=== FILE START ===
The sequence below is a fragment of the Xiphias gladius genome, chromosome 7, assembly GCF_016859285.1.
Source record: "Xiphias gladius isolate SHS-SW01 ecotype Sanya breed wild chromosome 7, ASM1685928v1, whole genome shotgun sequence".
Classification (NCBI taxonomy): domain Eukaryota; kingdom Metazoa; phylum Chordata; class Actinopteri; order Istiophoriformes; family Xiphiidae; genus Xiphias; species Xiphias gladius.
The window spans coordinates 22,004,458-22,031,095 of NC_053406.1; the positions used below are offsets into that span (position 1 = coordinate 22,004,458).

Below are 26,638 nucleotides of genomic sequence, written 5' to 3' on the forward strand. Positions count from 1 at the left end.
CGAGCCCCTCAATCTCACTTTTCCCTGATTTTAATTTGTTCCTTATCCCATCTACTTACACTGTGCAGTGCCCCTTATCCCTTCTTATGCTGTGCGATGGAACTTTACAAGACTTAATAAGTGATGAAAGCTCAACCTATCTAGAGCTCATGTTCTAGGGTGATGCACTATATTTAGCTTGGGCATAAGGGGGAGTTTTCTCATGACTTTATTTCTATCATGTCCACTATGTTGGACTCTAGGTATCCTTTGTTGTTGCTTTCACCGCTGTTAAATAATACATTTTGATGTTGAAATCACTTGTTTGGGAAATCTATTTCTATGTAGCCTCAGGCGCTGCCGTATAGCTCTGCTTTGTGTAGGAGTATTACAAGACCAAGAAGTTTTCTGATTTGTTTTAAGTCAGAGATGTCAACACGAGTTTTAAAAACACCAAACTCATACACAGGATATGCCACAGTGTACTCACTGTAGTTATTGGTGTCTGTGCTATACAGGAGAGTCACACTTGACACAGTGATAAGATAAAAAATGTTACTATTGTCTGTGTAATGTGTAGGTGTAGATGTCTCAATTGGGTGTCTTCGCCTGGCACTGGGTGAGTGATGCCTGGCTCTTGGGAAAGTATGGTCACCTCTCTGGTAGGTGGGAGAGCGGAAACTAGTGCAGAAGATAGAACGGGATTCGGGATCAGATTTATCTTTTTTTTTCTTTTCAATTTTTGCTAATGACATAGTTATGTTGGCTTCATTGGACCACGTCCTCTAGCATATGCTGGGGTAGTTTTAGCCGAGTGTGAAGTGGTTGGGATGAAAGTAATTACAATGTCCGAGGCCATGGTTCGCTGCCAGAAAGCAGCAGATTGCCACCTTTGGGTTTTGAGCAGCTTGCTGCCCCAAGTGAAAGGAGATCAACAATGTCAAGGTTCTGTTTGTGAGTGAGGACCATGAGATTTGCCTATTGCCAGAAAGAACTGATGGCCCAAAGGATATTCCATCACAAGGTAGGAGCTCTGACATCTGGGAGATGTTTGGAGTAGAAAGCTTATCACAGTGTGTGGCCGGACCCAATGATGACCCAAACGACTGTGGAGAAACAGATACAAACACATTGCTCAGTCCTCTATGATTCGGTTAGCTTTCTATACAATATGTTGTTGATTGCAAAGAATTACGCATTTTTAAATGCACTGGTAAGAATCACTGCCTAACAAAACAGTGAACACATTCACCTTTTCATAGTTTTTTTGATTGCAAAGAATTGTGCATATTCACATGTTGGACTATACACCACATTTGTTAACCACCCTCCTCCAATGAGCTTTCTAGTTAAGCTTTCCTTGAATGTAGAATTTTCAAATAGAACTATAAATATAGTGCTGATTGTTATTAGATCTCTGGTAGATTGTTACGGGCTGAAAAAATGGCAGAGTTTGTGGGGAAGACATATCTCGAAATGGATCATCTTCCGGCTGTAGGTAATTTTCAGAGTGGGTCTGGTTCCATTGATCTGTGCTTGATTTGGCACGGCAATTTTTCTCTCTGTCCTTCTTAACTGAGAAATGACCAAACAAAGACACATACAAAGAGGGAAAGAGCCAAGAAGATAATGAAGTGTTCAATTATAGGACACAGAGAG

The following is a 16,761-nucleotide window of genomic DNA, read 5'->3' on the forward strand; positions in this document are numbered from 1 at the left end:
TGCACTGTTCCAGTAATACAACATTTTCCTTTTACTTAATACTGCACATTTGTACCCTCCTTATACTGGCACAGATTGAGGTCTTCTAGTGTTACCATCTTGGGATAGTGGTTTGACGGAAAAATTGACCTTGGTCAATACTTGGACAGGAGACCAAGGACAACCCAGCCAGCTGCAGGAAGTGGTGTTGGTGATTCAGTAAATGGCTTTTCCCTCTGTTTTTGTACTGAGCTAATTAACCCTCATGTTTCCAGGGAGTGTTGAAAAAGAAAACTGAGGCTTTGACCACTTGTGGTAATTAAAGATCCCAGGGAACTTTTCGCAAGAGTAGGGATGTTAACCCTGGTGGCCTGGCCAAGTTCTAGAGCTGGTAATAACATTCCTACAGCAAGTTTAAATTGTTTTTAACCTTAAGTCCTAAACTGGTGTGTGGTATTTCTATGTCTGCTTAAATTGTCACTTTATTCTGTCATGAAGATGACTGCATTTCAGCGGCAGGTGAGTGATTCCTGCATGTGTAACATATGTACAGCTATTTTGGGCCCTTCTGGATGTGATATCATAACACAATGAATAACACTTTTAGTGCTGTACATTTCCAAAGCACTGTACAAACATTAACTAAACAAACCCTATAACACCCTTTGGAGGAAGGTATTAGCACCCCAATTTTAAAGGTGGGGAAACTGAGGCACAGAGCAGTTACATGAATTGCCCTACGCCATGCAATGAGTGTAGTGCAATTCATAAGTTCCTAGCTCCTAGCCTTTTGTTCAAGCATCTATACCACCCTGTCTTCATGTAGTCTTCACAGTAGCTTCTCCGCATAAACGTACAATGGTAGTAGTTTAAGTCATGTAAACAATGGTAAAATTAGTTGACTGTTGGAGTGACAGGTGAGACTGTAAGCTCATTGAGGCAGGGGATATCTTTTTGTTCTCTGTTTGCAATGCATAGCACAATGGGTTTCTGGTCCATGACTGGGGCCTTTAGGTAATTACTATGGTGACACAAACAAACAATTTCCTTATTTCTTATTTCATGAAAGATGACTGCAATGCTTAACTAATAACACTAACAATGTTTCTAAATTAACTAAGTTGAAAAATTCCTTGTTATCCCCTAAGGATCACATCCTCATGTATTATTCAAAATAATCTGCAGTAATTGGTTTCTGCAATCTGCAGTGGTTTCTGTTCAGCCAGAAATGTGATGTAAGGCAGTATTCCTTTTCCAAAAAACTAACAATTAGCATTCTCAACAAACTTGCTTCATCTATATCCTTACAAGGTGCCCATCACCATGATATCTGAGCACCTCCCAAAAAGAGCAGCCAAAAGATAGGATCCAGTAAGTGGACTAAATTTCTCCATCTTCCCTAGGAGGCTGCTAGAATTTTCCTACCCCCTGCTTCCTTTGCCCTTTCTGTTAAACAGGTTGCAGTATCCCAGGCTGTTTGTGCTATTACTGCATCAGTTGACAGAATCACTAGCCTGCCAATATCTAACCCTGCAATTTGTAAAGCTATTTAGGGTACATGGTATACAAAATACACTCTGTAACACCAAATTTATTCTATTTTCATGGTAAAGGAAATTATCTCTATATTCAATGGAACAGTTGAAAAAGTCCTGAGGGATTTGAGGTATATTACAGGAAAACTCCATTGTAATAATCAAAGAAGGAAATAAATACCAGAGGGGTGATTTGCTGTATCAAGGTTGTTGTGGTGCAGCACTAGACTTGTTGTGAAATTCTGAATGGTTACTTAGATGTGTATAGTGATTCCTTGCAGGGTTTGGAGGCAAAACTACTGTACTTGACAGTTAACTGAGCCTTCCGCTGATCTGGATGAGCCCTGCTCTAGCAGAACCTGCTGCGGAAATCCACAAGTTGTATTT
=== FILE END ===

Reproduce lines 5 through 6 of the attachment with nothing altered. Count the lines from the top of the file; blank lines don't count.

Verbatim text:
Below are 26,638 nucleotides of genomic sequence, written 5' to 3' on the forward strand. Positions count from 1 at the left end.
CGAGCCCCTCAATCTCACTTTTCCCTGATTTTAATTTGTTCCTTATCCCATCTACTTACACTGTGCAGTGCCCCTTATCCCTTCTTATGCTGTGCGATGGAACTTTACAAGACTTAATAAGTGATGAAAGCTCAACCTATCTAGAGCTCATGTTCTAGGGTGATGCACTATATTTAGCTTGGGCATAAGGGGGAGTTTTCTCATGACTTTATTTCTATCATGTCCACTATGTTGGACTCTAGGTATCCTTTGTTGTTGCTTTCACCGCTGTTAAATAATACATTTTGATGTTGAAATCACTTGTTTGGGAAATCTATTTCTATGTAGCCTCAGGCGCTGCCGTATAGCTCTGCTTTGTGTAGGAGTATTACAAGACCAAGAAGTTTTCTGATTTGTTTTAAGTCAGAGATGTCAACACGAGTTTTAAAAACACCAAACTCATACACAGGATATGCCACAGTGTACTCACTGTAGTTATTGGTGTCTGTGCTATACAGGAGAGTCACACTTGACACAGTGATAAGATAAAAAATGTTACTATTGTCTGTGTAATGTGTAGGTGTAGATGTCTCAATTGGGTGTCTTCGCCTGGCACTGGGTGAGTGATGCCTGGCTCTTGGGAAAGTATGGTCACCTCTCTGGTAGGTGGGAGAGCGGAAACTAGTGCAGAAGATAGAACGGGATTCGGGATCAGATTTATCTTTTTTTTTCTTTTCAATTTTTGCTAATGACATAGTTATGTTGGCTTCATTGGACCACGTCCTCTAGCATATGCTGGGGTAGTTTTAGCCGAGTGTGAAGTGGTTGGGATGAAAGTAATTACAATGTCCGAGGCCATGGTTCGCTGCCAGAAAGCAGCAGATTGCCACCTTTGGGTTTTGAGCAGCTTGCTGCCCCAAGTGAAAGGAGATCAACAATGTCAAGGTTCTGTTTGTGAGTGAGGACCATGAGATTTGCCTATTGCCAGAAAGAACTGATGGCCCAAAGGATATTCCATCACAAGGTAGGAGCTCTGACATCTGGGAGATGTTTGGAGTAGAAAGCTTATCACAGTGTGTGGCCGGACCCAATGATGACCCAAACGACTGTGGAGAAACAGATACAAACACATTGCTCAGTCCTCTATGATTCGGTTAGCTTTCTATACAATATGTTGTTGATTGCAAAGAATTACGCATTTTTAAATGCACTGGTAAGAATCACTGCCTAACAAAACAGTGAACACATTCACCTTTTCATAGTTTTTTTGATTGCAAAGAATTGTGCATATTCACATGTTGGACTATACACCACATTTGTTAACCACCCTCCTCCAATGAGCTTTCTAGTTAAGCTTTCCTTGAATGTAGAATTTTCAAATAGAACTATAAATATAGTGCTGATTGTTATTAGATCTCTGGTAGATTGTTACGGGCTGAAAAAATGGCAGAGTTTGTGGGGAAGACATATCTCGAAATGGATCATCTTCCGGCTGTAGGTAATTTTCAGAGTGGGTCTGGTTCCATTGATCTGTGCTTGATTTGGCACGGCAATTTTTCTCTCTGTCCTTCTTAACTGAGAAATGACCAAACAAAGACACATACAAAGAGGGAAAGAGCCAAGAAGATAATGAAGTGTTCAATTATAGGACACAGAGAG